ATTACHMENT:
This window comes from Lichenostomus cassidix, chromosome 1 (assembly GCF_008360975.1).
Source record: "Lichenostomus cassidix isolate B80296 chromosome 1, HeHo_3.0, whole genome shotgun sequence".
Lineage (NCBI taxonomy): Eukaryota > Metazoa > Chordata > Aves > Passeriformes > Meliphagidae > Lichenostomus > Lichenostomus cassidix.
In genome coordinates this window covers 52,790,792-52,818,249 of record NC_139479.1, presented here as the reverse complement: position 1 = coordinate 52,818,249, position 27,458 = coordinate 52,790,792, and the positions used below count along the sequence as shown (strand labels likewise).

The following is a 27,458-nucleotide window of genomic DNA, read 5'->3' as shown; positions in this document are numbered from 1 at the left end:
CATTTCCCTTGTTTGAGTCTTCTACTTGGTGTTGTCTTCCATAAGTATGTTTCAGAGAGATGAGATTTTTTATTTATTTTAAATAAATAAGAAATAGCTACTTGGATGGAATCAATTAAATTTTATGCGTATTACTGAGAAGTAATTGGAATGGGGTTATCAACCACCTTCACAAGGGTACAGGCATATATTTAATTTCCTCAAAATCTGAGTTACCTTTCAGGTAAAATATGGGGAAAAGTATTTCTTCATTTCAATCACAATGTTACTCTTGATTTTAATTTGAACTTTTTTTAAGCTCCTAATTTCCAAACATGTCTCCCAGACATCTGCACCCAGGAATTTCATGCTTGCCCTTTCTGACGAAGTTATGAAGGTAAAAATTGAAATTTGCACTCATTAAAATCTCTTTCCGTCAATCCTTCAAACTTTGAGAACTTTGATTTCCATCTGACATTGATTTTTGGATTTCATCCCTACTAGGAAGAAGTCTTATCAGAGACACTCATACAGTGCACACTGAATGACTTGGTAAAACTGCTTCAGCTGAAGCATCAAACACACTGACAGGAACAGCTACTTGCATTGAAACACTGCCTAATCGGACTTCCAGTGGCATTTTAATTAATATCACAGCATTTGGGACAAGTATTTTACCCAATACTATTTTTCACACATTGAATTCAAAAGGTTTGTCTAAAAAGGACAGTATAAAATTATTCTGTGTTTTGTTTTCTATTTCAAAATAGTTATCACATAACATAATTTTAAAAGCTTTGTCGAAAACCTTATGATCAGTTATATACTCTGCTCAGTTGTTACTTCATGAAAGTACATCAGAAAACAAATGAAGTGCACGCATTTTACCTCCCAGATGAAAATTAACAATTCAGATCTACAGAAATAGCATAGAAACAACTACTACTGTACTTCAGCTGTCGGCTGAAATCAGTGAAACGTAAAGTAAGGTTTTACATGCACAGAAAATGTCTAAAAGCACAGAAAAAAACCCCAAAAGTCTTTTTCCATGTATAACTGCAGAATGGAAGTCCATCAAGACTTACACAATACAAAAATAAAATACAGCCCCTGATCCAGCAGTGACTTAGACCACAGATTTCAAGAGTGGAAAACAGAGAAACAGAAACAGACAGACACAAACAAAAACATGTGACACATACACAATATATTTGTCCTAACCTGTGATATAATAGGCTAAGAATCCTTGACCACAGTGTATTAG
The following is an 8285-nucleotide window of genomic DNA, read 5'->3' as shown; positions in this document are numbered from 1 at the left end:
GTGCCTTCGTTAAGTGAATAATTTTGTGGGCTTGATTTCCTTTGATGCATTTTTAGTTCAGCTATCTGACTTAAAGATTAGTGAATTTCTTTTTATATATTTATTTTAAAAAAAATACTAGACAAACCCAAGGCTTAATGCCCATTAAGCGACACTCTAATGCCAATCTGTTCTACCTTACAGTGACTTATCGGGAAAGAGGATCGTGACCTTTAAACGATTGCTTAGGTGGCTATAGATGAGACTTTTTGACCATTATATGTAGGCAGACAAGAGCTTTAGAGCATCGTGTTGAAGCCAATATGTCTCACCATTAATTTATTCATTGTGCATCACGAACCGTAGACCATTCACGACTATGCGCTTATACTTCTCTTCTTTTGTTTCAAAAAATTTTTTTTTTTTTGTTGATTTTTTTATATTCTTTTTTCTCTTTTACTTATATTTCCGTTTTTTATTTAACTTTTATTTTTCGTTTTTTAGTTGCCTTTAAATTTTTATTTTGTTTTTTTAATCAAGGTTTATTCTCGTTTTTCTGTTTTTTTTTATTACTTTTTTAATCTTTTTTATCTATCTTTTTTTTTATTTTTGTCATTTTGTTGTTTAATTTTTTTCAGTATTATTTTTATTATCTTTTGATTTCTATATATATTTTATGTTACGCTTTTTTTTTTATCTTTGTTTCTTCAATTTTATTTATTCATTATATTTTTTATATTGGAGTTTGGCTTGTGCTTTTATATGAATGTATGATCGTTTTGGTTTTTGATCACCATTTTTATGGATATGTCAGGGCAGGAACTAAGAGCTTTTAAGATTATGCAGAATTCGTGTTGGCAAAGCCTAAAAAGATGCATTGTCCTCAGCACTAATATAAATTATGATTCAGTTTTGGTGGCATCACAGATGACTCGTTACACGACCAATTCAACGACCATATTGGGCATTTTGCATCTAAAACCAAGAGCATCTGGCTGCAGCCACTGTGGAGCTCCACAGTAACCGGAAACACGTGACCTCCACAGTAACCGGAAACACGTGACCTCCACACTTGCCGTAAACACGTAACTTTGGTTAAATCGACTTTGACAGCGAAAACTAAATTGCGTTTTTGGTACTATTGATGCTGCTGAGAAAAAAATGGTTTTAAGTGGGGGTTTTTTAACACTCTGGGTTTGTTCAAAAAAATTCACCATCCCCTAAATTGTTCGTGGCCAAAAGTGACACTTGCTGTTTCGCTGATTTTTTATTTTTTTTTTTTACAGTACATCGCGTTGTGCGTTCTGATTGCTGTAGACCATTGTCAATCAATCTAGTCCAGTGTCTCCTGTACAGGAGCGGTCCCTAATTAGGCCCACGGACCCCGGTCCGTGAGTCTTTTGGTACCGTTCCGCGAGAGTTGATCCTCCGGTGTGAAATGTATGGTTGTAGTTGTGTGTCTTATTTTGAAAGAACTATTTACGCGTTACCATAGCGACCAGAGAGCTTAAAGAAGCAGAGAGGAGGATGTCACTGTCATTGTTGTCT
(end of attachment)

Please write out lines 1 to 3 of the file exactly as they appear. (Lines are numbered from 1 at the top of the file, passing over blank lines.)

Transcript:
This window comes from Lichenostomus cassidix, chromosome 1 (assembly GCF_008360975.1).
Source record: "Lichenostomus cassidix isolate B80296 chromosome 1, HeHo_3.0, whole genome shotgun sequence".
Lineage (NCBI taxonomy): Eukaryota > Metazoa > Chordata > Aves > Passeriformes > Meliphagidae > Lichenostomus > Lichenostomus cassidix.